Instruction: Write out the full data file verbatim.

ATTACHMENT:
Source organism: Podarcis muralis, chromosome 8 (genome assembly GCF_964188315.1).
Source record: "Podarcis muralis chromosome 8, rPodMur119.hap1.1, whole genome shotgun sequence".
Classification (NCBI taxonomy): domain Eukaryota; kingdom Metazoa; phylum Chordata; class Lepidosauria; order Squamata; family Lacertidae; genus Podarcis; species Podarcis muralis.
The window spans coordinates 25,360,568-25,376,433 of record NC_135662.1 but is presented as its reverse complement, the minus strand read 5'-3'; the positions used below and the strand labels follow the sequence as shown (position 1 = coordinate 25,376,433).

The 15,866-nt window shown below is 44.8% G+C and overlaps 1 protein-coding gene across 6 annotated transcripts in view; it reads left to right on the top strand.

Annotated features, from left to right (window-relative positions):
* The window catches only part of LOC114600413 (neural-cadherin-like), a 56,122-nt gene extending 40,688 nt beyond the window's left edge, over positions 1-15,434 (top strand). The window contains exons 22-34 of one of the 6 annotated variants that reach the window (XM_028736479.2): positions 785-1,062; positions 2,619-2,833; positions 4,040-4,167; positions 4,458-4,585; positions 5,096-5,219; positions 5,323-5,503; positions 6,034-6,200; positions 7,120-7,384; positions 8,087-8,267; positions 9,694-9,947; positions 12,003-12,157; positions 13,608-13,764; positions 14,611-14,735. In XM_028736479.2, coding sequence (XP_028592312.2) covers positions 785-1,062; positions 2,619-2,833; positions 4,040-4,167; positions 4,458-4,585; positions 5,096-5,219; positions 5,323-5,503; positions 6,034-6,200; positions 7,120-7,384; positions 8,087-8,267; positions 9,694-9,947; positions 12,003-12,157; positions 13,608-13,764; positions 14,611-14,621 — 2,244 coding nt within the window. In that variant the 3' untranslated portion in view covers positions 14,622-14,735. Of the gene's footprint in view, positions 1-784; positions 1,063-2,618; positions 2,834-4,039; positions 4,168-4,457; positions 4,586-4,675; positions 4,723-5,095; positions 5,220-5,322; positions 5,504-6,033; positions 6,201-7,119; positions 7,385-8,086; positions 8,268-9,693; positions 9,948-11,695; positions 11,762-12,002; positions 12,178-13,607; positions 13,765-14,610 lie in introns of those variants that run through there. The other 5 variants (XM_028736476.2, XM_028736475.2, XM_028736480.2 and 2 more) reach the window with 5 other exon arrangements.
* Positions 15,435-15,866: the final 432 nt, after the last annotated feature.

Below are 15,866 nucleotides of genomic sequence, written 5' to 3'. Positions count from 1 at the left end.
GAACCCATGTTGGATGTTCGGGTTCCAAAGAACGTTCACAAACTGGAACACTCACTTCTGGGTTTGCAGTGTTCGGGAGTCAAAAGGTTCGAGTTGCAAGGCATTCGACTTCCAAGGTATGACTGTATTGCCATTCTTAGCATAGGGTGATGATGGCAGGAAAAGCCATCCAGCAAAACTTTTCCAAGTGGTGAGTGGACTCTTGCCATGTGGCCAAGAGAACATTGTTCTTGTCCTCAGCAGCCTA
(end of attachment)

Source organism: Podarcis muralis, chromosome 8 (genome assembly GCF_964188315.1).
Source record: "Podarcis muralis chromosome 8, rPodMur119.hap1.1, whole genome shotgun sequence".
Classification (NCBI taxonomy): domain Eukaryota; kingdom Metazoa; phylum Chordata; class Lepidosauria; order Squamata; family Lacertidae; genus Podarcis; species Podarcis muralis.
The window spans coordinates 25,360,568-25,376,433 of record NC_135662.1 but is presented as its reverse complement, the minus strand read 5'-3'; the positions used below and the strand labels follow the sequence as shown (position 1 = coordinate 25,376,433).

The 15,866-nt window shown below is 44.8% G+C and overlaps 1 protein-coding gene across 6 annotated transcripts in view; it reads left to right on the top strand.

Annotated features, from left to right (window-relative positions):
* The window catches only part of LOC114600413 (neural-cadherin-like), a 56,122-nt gene extending 40,688 nt beyond the window's left edge, over positions 1-15,434 (top strand). The window contains exons 22-34 of one of the 6 annotated variants that reach the window (XM_028736479.2): positions 785-1,062; positions 2,619-2,833; positions 4,040-4,167; positions 4,458-4,585; positions 5,096-5,219; positions 5,323-5,503; positions 6,034-6,200; positions 7,120-7,384; positions 8,087-8,267; positions 9,694-9,947; positions 12,003-12,157; positions 13,608-13,764; positions 14,611-14,735. In XM_028736479.2, coding sequence (XP_028592312.2) covers positions 785-1,062; positions 2,619-2,833; positions 4,040-4,167; positions 4,458-4,585; positions 5,096-5,219; positions 5,323-5,503; positions 6,034-6,200; positions 7,120-7,384; positions 8,087-8,267; positions 9,694-9,947; positions 12,003-12,157; positions 13,608-13,764; positions 14,611-14,621 — 2,244 coding nt within the window. In that variant the 3' untranslated portion in view covers positions 14,622-14,735. Of the gene's footprint in view, positions 1-784; positions 1,063-2,618; positions 2,834-4,039; positions 4,168-4,457; positions 4,586-4,675; positions 4,723-5,095; positions 5,220-5,322; positions 5,504-6,033; positions 6,201-7,119; positions 7,385-8,086; positions 8,268-9,693; positions 9,948-11,695; positions 11,762-12,002; positions 12,178-13,607; positions 13,765-14,610 lie in introns of those variants that run through there. The other 5 variants (XM_028736476.2, XM_028736475.2, XM_028736480.2 and 2 more) reach the window with 5 other exon arrangements.
* Positions 15,435-15,866: the final 432 nt, after the last annotated feature.

Below are 15,866 nucleotides of genomic sequence, written 5' to 3'. Positions count from 1 at the left end.
GAACCCATGTTGGATGTTCGGGTTCCAAAGAACGTTCACAAACTGGAACACTCACTTCTGGGTTTGCAGTGTTCGGGAGTCAAAAGGTTCGAGTTGCAAGGCATTCGACTTCCAAGGTATGACTGTATTGCCATTCTTAGCATAGGGTGATGATGGCAGGAAAAGCCATCCAGCAAAACTTTTCCAAGTGGTGAGTGGACTCTTGCCATGTGGCCAAGAGAACATTGTTCTTGTCCTCAGCAGCCTA